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OBJECTIVE: Type I and II diabetes are associated with a greater relative risk of cardiovascular diseases (CVD) in women than in men. Sex differences in adiposity storage may explain these findings. METHODS: A cross-sectional study of 480,813 participants from the UK Biobank without history of CVD was conducted to assess whether the difference in body size in people with and without diabetes was greater in women than in men. Age-adjusted linear regression analyses were used to obtain the mean difference in women minus men in the difference in body size measures, separately for type I and II diabetes. RESULTS: Body size was higher in individuals with diabetes than in individuals without diabetes, particularly in type II diabetes. Differences in body size between individuals with and without type II diabetes were more extreme in women than in men; compared to those without type II diabetes, body mass index and waist circumference were 1.94 (95% CI 1.82 to 2.07) and 4.84 (4.53 to 5.16) higher in women than in men, respectively. In type I diabetes, body size differed to a similar extent between those with and without diabetes in women as in men. This pattern was observed across all prespecified subgroups. CONCLUSIONS: Differences in body size associated with diabetes were significantly greater in women than in men in type II diabetes but not in type I diabetes. Prospective studies can determine whether sex differences in body size associated with diabetes underpin some of the excess risk for CVD in women with type II diabetes.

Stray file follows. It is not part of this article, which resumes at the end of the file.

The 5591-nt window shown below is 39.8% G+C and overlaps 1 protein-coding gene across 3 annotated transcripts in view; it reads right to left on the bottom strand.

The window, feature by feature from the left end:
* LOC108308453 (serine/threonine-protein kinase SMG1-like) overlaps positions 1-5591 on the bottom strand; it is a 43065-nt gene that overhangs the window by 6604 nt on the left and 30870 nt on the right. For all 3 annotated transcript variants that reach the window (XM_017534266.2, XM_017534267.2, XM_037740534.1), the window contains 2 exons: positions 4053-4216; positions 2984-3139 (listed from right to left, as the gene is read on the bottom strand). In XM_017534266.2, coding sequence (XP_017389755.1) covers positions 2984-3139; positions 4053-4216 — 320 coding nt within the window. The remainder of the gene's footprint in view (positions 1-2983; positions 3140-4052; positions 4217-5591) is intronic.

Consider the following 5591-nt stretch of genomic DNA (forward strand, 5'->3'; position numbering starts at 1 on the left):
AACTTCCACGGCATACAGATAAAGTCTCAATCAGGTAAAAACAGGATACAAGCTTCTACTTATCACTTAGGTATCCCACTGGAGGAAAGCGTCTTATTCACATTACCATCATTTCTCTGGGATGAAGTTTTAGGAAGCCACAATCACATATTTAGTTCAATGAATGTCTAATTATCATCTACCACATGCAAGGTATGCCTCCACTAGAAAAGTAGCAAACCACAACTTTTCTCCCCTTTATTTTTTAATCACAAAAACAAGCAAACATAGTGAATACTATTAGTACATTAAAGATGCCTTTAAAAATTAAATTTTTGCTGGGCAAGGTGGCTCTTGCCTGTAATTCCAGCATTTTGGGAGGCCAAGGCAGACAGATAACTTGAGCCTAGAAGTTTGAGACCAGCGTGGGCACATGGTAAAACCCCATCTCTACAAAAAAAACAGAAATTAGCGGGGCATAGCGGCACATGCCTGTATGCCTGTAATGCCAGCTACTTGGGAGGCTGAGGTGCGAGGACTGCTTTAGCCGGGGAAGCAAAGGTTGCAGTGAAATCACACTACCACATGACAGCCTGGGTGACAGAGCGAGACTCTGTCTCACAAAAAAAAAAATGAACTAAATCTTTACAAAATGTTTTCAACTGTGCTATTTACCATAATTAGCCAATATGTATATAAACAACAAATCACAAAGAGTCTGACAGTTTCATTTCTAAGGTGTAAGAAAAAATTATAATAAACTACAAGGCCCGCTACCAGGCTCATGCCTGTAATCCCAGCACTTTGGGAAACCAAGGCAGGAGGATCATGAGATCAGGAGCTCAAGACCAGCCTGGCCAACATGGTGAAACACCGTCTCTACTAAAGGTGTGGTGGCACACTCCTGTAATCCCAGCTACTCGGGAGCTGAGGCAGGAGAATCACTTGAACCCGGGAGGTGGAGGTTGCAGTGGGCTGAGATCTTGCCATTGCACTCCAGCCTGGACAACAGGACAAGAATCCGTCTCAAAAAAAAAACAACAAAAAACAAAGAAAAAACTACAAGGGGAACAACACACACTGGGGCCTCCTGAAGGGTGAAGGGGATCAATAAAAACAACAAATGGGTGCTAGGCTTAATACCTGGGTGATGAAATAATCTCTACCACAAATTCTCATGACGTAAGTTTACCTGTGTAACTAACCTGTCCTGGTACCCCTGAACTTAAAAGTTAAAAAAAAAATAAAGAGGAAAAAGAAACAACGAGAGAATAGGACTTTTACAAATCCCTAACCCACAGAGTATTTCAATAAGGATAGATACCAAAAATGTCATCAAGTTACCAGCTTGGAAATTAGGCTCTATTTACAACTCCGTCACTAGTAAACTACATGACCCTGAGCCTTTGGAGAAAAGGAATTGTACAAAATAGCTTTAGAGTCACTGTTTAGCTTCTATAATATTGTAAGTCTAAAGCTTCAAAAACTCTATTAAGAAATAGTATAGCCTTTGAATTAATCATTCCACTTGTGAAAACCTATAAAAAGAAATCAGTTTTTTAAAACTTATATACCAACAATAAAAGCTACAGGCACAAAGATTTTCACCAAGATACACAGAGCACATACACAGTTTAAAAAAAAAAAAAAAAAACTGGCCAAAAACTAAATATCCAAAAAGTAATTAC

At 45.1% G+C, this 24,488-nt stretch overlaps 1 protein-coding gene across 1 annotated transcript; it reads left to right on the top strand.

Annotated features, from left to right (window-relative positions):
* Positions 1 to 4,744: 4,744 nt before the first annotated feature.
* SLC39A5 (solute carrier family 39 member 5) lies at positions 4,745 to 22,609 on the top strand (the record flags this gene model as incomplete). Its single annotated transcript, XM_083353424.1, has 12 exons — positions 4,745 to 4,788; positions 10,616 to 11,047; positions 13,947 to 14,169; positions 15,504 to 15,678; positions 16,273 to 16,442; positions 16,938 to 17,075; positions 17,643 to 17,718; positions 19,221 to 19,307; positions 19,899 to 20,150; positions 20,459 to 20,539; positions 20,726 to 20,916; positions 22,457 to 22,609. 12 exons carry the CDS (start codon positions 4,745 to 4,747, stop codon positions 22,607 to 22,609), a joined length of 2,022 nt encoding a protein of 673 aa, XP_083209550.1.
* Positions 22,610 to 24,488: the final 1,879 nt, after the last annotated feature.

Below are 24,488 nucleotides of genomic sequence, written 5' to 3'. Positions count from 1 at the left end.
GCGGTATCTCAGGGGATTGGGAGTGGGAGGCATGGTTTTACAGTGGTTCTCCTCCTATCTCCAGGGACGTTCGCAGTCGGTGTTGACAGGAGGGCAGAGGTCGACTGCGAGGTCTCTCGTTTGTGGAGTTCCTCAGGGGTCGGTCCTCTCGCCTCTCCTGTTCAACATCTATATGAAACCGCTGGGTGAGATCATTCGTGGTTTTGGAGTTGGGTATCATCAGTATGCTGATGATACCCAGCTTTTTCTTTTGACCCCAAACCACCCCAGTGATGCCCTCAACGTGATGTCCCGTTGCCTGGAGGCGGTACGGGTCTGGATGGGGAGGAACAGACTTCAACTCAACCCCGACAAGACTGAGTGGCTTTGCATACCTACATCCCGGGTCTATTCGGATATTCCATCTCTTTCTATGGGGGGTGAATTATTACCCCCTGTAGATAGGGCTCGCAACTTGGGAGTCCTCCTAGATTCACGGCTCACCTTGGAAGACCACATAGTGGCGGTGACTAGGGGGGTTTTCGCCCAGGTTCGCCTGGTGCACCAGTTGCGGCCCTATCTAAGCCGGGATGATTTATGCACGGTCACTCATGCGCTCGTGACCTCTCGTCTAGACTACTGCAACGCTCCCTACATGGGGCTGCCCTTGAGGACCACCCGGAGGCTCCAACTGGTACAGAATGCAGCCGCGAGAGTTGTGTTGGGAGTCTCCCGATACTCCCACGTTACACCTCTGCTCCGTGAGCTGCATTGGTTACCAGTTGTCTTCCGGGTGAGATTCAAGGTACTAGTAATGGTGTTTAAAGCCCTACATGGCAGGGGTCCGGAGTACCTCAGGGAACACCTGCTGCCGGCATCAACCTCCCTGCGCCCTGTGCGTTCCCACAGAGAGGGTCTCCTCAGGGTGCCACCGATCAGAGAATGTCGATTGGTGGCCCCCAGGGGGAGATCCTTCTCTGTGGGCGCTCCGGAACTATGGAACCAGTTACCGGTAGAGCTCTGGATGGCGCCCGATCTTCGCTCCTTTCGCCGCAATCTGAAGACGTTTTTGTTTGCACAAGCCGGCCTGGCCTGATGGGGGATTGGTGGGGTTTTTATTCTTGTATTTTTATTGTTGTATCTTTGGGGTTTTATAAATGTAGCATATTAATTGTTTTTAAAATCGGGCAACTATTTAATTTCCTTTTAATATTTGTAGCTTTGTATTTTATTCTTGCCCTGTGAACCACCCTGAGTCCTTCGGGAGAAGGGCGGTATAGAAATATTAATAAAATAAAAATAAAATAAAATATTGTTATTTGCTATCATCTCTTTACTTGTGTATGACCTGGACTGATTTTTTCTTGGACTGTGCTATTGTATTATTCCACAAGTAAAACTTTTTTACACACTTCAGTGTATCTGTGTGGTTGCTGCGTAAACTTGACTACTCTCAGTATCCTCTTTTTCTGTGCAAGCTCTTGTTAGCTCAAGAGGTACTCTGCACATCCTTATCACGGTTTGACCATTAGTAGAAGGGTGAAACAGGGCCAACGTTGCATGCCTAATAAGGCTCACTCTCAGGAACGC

Original publication




Journal article


BMJ Open

Publication Date





DIABETES & ENDOCRINOLOGY, EPIDEMIOLOGY, Adiposity, Adult, Aged, Anthropometry, Body Size, Cardiovascular Diseases, Cross-Sectional Studies, Diabetes Mellitus, Type 1, Diabetes Mellitus, Type 2, Diabetic Angiopathies, Female, Humans, Male, Middle Aged, Risk Factors, Sex Factors, United Kingdom